I have been fortunate to travel the world and saw many things including spending a lot of time in Mississippi, Alabama, Louisiana and Texas and fully relate to what Deleriad has posted previously. The white hoods and burning crosses may not be so visible but you can smell and taste it which is probably worse than it being blatantly visible. I have also spent plenty of time in the Far East and Middle East and even South Africa and again witnessed things that both heartened me and broke my heart in equal measure. The one key thing that I have learnt is that People are the same the world over, good and bad and that colour, creed or ability should never be a barrier but unfortunately discrimination does exist. 

I personally have been lucky starting from virtually nothing, having a family tree that goes back centuries showing me that my ancestors certainly had no privileges either and in the main been subjected to poverty, subservient, emigrated far more than should have been and didn't live very long because of hardship. I fully sympathise with everyone and anyone disadvantaged or persecuted from whatever background they have come from but I genuinely do not believe that taking the knee is the answer. I also believe that it is starting to divide people (some absolutely and definitely due to racism) but once divisions start to show it is very difficult to get back on track. 

At this point there needs to be a very clearly defined objective of what is wanted by those protesting otherwise what is the point, how can it be effective and how do you keep people interested and the protest relevant? Can you put the kettle on or get a few coffees or a beer while they do the kneeling thing? Why on earth as a Player would you sing a National Anthem glorifying imperialism, an empire on which the sun never sets, after just having taken the knee?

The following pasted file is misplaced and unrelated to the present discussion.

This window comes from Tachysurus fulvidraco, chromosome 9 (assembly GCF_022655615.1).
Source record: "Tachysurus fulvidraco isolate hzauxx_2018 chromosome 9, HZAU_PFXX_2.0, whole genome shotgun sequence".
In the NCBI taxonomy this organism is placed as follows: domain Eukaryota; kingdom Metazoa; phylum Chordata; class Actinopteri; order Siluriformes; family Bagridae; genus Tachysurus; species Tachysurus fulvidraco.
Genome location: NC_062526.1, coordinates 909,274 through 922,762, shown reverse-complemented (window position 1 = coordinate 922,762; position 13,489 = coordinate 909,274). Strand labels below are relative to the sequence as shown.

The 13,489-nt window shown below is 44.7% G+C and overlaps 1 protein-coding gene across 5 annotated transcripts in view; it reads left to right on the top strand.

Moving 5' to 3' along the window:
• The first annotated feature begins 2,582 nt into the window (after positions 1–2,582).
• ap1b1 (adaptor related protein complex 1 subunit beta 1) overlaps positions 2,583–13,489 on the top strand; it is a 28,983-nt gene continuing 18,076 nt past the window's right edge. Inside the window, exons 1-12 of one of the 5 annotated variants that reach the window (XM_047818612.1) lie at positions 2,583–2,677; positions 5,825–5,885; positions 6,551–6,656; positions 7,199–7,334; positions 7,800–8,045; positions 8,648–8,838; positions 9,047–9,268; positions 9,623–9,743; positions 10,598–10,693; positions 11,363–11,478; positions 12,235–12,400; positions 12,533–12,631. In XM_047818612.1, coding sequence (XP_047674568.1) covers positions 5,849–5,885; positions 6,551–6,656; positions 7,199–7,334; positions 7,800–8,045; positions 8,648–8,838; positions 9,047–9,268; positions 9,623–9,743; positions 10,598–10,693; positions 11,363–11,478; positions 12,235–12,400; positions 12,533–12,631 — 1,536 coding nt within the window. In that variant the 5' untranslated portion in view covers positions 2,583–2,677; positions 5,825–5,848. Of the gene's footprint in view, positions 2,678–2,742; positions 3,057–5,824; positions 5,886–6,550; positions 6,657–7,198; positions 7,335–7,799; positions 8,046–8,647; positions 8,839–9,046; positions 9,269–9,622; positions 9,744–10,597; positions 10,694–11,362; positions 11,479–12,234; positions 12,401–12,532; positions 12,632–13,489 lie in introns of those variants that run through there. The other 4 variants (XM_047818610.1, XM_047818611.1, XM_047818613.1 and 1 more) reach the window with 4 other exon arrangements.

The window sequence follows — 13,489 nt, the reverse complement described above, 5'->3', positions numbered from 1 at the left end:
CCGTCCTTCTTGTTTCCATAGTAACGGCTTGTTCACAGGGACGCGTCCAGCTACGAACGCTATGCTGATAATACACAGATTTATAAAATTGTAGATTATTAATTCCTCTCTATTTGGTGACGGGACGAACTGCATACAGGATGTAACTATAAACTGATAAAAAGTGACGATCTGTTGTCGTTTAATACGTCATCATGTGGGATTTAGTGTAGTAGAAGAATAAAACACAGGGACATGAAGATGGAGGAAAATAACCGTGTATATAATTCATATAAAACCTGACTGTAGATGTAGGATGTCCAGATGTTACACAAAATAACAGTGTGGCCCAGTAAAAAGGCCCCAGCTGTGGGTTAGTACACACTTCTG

Taking the knee for the next fifty years will become commonplace at best and ignored and derided at worst. Pulling out of Tournaments to highlight injustices will have an impact and a major blow to Governments, Ruling Bodies and Sponsors. Getting embroiled over who boos and who doesn't ensures that the gesture becomes a sideshow. Britt Assombalonga, Les Ferdinand and others were right, its time for change and kneeling isn't achieving anything other than deflecting from an objective which brings me back to genuinely asking what is the objective and how is it intended to be achieved?

 

 


Martin Bellamy
Member
Joined: 12 months ago
Posts: 180
Topic starter  

@redcarred I see your point about an end goal but, for the time being, the taking of the knee is, if nothing else, raising awareness of the issue. Would we be discussing racism on this Forum if taking the knee didn’t happen?